Gallup Publishes 2013 Well-Being Ranks: Where Does Your State Fall?
A recent Gallup poll unearthed eye-opening statistics on Thursday, when the firm published its latest findings detailing Americans’ well-being in each of the 50 states in 2013. Gallup reported that since 2010, the first full year after the Great Recession, citizens’ well-being scores have shown gradual improvement, but residents in a handful of states — namely North Dakota, South Dakota, and Nebraska — have posted especially high scores.
Gallup reports that its state-level data are based on 178,000 interviews the consulting company conducts with American adults across all 50 states from January to December of each year. Originating in 2008, the Gallup-Healthways Well-Being Index score for the nation and each state is based on an average of six sub-indexes that examine life evaluation, emotional health, work environment, physical health, healthy behaviors, and access to basic necessities. The Well-Being Index is calculated on a scale of 0 to 100, with a score of 100 representing the ideal well-being.
According to Gallup’s results for 2013, North Dakota had the highest well-being in the nation for the year, coming in with a score of 70.4, while its neighbor, South Dakota, came in second with a score of 70. Nebraska then followed, with Minnesota coming in fourth, posting a Well-Being Index score of 69.7. Hawaii, the leader for the previous four years, sat in the No. 8 spot. North Dakota took the new lead after being among the top 10 group from 2009 to 2011 but falling short in 2012. South Dakota’s second-place finish is also notable, because it is the first time the state has even made the top 10 list since 2010. Its scores rose considerably last year.
As for states on the lower end of the totem poll, Gallup reports that West Virginia and Kentucky had the two lowest well-being scores for 2013, for the fifth year in a row. West Virginia ranked last on all sub-indexes except Work Environment, revealing how its residents are scoring their emotional health, life examination, physical health, healthy behaviors, and access to basic necessities while living in the state.
While West Virginia had the lowest scores, North Dakota not only had the highest overall Well-Being Index score, it also was the top state in two of the six well-being sub-indexes: work environment and physical health. Nebraska’s Life Evaluation Index score surpassed West Virginia’s by a solid 17 points, showing the different ratings each state’ residents offer for their well-being.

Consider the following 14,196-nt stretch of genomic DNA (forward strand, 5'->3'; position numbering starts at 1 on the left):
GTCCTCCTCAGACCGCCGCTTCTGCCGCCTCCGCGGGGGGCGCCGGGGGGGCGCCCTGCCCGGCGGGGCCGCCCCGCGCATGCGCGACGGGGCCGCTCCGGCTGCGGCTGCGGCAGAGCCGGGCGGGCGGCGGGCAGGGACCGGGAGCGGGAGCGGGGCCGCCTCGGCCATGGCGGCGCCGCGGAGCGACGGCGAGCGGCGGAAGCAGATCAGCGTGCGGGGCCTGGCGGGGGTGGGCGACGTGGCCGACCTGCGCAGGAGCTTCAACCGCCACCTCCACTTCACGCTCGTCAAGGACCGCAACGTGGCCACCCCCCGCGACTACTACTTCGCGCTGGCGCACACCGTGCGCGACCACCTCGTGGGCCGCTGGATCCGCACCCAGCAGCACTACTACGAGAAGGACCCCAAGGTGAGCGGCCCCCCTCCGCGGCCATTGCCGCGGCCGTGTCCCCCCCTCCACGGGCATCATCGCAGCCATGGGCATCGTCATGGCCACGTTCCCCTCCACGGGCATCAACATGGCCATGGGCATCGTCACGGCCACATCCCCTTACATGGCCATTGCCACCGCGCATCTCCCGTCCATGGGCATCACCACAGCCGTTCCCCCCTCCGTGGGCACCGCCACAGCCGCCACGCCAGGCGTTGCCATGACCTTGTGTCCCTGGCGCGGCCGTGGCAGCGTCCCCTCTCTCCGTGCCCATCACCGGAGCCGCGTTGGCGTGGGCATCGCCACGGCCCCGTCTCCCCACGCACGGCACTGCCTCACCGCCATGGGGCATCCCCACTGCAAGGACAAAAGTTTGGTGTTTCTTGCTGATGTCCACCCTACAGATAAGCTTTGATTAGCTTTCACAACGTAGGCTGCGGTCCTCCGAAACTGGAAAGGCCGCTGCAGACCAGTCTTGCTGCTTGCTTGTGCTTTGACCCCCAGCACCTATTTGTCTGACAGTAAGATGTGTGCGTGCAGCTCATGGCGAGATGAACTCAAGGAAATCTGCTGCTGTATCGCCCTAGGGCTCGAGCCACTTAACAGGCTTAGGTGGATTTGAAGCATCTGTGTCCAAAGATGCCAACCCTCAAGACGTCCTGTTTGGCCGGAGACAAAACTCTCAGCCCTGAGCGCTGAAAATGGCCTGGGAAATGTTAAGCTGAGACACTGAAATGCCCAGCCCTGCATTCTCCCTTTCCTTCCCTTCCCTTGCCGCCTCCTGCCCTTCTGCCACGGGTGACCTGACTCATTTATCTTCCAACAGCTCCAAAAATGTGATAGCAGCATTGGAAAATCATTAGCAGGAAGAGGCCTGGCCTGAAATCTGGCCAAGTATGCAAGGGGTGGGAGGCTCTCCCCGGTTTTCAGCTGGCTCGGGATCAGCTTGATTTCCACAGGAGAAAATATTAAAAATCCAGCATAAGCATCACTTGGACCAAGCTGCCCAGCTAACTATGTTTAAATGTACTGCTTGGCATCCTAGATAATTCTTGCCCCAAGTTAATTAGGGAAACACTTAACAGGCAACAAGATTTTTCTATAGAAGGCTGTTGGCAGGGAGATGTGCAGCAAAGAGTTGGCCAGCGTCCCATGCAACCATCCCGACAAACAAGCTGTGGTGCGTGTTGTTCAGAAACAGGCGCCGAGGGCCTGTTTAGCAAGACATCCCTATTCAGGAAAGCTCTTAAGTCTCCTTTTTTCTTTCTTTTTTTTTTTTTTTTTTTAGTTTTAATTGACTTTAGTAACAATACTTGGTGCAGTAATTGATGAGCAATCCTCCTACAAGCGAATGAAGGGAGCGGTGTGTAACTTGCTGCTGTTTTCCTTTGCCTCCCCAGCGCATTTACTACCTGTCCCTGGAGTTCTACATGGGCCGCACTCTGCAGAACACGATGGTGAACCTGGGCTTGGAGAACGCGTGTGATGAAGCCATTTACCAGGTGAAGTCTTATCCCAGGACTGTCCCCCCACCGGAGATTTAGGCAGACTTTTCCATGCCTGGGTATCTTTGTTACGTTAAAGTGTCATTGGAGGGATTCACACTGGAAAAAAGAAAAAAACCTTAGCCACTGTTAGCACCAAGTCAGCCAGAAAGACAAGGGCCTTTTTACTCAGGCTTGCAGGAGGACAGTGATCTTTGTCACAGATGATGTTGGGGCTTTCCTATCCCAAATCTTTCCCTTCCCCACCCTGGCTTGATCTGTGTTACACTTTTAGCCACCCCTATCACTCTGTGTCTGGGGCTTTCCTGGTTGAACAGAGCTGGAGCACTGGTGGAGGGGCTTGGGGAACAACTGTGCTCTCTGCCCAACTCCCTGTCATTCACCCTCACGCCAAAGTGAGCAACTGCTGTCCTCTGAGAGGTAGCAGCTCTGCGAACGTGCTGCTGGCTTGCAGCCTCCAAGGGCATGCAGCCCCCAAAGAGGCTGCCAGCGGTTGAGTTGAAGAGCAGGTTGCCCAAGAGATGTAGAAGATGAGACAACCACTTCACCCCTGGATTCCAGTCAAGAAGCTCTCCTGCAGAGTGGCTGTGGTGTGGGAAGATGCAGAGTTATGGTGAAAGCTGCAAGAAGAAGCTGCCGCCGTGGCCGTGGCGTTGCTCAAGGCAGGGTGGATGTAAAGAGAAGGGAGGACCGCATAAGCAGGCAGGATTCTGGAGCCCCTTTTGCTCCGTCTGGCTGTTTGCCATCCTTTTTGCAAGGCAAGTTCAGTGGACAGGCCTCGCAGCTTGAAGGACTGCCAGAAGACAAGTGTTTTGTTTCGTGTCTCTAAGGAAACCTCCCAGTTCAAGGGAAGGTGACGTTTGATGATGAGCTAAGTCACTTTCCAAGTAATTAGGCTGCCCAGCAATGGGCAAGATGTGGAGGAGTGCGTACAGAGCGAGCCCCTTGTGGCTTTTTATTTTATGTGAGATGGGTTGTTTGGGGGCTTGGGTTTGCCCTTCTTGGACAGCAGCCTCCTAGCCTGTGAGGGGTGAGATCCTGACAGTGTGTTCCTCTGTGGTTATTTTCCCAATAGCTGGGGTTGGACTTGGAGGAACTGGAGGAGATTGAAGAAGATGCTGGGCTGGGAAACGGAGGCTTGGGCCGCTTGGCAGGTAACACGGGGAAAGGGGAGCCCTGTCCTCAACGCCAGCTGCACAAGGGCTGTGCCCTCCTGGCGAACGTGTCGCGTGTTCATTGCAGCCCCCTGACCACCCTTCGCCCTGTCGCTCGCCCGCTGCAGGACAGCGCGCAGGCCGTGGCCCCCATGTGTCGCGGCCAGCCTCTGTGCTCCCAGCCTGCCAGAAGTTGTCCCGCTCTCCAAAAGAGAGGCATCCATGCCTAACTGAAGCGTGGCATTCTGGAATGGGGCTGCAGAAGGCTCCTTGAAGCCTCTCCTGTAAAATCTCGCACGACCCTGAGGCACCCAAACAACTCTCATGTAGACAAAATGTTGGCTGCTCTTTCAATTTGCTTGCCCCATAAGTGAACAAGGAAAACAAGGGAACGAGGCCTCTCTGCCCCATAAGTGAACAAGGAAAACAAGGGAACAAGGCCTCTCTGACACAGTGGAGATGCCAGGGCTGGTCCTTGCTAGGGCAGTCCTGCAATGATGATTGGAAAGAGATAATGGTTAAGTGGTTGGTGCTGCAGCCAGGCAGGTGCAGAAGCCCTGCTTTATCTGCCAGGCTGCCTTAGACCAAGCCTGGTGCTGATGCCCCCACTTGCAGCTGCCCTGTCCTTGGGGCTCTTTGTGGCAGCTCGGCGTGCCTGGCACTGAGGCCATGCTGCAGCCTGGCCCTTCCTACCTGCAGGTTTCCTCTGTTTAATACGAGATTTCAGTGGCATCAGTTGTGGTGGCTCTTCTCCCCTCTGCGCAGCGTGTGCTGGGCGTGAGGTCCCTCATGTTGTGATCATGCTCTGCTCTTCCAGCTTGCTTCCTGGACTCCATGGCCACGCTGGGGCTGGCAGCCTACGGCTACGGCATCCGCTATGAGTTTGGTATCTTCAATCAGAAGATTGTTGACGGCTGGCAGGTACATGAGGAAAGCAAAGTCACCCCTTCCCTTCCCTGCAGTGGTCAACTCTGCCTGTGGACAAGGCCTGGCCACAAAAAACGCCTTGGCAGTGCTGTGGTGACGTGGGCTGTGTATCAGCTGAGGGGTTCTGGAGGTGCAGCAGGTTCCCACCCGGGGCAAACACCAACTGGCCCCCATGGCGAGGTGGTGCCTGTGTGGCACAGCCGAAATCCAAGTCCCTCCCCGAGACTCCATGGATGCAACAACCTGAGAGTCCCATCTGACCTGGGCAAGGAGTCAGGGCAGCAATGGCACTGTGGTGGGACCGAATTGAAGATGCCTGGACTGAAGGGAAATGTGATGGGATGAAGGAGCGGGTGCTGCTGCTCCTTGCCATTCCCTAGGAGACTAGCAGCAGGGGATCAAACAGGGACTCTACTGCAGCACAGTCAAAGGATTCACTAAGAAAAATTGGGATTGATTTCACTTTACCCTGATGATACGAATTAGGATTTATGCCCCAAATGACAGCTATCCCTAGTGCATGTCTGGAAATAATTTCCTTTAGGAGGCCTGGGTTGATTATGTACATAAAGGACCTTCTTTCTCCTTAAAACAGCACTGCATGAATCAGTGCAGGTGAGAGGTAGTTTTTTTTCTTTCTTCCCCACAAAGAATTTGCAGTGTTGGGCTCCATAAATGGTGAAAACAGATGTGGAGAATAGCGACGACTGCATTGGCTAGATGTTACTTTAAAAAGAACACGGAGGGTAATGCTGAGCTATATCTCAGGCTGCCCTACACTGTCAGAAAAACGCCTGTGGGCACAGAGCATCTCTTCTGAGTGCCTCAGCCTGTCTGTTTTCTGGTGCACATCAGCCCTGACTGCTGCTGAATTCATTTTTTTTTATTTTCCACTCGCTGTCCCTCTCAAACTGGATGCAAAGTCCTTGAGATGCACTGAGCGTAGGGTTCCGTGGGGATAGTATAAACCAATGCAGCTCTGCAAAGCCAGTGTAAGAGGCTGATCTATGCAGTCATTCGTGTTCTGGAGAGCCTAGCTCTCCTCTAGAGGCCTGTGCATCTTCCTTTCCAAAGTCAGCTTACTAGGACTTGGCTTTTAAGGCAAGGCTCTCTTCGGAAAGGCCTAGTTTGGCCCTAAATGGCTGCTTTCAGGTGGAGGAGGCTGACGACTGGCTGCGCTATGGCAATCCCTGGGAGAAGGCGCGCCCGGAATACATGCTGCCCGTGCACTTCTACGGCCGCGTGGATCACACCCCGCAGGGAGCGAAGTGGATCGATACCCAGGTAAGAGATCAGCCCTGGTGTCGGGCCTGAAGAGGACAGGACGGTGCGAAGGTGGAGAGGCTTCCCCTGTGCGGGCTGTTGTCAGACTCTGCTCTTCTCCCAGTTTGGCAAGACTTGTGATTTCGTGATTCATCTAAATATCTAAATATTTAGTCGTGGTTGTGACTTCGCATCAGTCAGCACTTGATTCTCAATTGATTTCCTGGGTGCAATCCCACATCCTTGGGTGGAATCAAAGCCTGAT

In brighter news, the nation as a whole performed well on the index, with a 2013 score of 66.2. As aforementioned, America’s score has been gradually improving since the Great Recession officially ended and has even enjoyed stability since 2008, but 11 states’ well-being scores have shown solid year-over-year improvement, and they include Nevada, Vermont, Montana, Nebraska, Iowa, and Maine.
Those states weren’t necessarily posting poor scores to begin with. Gallup highlights that four of those states were among the top 10 well-being states in 2012 and 2013, proving that their scores not only showed improvement because they were previously on the bottom — they’re improving even from the top.
An examination of a map with the states’ well-being scores highlighted uncovers a significant trend as to which regions tend to host the residents who posted the highest scores. Gallup says that based on U.S. Census Bureau regions, Midwestern and Western states earned nine of the 10 high well-being scores in 2013, while Southern states had eight of the 10 lowest well-being scores.
Some of the states’ governments take the figures very seriously, while others seem to brush them off, but Iowa likely especially pays close attention to the numbers, because Gallup reports that its Healthiest State Initiative, a privately led, government-supported program that is meant to improve Iowa’s well-being, bases some of its progress reports off Gallup data.